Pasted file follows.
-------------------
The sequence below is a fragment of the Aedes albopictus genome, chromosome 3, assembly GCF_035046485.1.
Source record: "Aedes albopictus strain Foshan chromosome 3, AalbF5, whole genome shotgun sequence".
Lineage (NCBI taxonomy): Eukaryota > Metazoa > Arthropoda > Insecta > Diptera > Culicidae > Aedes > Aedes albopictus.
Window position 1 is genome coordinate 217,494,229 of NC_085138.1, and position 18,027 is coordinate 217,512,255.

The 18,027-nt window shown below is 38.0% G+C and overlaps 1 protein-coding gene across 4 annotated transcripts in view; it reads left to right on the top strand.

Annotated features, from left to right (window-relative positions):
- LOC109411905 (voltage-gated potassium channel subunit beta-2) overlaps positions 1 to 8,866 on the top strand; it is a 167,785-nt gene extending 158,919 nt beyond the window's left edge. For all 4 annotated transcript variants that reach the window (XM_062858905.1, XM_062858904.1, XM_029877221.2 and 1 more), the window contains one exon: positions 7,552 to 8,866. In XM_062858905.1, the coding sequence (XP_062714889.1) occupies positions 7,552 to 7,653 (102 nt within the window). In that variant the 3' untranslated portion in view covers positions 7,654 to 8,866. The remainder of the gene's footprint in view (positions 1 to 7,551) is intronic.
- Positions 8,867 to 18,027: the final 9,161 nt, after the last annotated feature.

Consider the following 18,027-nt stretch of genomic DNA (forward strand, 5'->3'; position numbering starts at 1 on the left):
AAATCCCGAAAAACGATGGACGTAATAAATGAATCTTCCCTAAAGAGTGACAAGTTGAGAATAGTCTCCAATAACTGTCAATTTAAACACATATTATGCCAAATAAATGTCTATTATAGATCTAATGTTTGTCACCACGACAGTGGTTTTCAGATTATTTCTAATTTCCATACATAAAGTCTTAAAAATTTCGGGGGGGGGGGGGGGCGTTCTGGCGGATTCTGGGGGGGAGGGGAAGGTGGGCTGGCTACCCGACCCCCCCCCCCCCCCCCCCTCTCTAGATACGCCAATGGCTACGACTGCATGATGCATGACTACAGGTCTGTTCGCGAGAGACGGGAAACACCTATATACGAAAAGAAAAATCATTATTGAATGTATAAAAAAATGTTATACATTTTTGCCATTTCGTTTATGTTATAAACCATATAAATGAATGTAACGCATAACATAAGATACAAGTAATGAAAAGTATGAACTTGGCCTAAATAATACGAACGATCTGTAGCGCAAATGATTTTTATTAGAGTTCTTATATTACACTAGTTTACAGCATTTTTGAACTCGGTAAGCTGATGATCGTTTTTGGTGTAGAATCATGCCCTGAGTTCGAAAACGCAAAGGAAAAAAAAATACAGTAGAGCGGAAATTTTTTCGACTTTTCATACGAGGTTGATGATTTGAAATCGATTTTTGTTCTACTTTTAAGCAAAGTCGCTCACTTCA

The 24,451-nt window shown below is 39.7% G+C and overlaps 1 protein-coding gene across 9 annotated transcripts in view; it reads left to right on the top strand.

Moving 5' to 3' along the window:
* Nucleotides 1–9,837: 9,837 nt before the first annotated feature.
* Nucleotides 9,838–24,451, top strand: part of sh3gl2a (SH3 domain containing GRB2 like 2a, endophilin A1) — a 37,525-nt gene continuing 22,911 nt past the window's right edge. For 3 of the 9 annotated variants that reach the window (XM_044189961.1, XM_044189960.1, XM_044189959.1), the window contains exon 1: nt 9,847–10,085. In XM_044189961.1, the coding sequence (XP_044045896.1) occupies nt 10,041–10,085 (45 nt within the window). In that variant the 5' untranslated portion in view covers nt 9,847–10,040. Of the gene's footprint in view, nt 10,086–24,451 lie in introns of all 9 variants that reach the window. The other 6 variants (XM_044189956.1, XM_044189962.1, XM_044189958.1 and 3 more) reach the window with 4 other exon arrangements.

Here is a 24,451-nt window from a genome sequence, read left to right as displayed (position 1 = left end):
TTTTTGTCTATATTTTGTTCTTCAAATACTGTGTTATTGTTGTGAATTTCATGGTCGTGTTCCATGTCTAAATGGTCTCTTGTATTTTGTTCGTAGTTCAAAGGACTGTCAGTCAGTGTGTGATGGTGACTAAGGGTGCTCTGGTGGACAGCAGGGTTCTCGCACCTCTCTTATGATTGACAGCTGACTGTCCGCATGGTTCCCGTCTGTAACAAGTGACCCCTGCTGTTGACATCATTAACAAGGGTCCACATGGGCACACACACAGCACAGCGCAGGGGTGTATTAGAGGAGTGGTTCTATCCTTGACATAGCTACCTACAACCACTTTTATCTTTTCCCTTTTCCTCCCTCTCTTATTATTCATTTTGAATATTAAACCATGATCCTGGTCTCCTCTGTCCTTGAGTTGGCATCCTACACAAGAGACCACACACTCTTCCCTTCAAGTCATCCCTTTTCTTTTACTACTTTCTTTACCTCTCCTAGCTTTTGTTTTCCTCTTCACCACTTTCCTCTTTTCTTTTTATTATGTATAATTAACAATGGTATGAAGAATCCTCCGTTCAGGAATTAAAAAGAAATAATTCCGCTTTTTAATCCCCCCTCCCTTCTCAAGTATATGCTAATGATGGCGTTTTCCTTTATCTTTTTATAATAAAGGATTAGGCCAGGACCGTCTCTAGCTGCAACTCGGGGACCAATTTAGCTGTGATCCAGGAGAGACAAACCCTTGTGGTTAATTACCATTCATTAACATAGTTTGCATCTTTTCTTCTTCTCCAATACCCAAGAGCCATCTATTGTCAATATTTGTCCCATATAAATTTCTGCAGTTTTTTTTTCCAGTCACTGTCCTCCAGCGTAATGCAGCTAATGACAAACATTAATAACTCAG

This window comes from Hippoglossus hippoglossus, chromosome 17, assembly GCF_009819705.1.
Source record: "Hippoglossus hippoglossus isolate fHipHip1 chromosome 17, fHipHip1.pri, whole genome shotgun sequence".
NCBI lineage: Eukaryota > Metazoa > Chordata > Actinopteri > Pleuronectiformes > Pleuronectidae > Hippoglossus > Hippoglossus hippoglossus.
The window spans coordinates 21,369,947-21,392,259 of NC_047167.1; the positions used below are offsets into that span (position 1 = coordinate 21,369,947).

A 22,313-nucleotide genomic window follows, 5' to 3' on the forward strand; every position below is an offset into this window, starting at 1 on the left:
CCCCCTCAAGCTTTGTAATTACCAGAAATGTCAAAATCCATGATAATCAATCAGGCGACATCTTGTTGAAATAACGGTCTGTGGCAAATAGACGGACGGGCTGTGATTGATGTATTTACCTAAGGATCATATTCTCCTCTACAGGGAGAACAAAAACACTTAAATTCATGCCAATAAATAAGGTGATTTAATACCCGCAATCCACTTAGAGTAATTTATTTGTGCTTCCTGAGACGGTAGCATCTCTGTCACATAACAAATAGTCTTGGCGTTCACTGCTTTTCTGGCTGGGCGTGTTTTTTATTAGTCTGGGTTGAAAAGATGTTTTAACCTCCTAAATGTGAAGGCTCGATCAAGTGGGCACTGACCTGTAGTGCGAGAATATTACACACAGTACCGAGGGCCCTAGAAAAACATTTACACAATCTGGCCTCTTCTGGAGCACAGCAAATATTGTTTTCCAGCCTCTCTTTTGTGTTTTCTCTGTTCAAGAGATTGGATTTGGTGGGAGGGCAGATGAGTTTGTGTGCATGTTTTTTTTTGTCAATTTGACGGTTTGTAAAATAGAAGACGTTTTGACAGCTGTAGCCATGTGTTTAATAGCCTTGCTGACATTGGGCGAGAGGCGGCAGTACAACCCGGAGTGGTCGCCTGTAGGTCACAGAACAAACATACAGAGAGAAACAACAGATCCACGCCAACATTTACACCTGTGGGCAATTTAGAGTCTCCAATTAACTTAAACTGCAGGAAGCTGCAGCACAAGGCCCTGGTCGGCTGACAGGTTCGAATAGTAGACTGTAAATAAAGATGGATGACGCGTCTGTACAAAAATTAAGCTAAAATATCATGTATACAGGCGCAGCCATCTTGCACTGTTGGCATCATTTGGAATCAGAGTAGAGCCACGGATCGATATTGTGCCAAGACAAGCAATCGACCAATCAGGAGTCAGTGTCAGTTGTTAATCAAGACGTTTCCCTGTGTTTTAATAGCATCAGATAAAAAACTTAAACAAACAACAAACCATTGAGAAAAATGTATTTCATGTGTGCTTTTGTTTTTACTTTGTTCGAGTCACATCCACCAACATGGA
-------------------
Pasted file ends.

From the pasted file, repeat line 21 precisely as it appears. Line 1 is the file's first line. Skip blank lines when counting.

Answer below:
A 22,313-nucleotide genomic window follows, 5' to 3' on the forward strand; every position below is an offset into this window, starting at 1 on the left: